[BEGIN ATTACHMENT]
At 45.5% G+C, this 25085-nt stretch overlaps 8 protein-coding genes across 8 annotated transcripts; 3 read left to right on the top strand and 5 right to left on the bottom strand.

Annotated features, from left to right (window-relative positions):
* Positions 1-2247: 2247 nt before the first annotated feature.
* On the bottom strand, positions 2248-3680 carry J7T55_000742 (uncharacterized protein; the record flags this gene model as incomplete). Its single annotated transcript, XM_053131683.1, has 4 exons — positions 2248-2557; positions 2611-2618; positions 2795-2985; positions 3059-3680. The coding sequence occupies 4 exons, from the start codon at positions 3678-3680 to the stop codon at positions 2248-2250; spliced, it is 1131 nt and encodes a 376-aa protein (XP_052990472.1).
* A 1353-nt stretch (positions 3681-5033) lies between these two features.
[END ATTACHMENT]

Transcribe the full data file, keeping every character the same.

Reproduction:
At 45.5% G+C, this 25085-nt stretch overlaps 8 protein-coding genes across 8 annotated transcripts; 3 read left to right on the top strand and 5 right to left on the bottom strand.

Annotated features, from left to right (window-relative positions):
* Positions 1-2247: 2247 nt before the first annotated feature.
* On the bottom strand, positions 2248-3680 carry J7T55_000742 (uncharacterized protein; the record flags this gene model as incomplete). Its single annotated transcript, XM_053131683.1, has 4 exons — positions 2248-2557; positions 2611-2618; positions 2795-2985; positions 3059-3680. The coding sequence occupies 4 exons, from the start codon at positions 3678-3680 to the stop codon at positions 2248-2250; spliced, it is 1131 nt and encodes a 376-aa protein (XP_052990472.1).
* A 1353-nt stretch (positions 3681-5033) lies between these two features.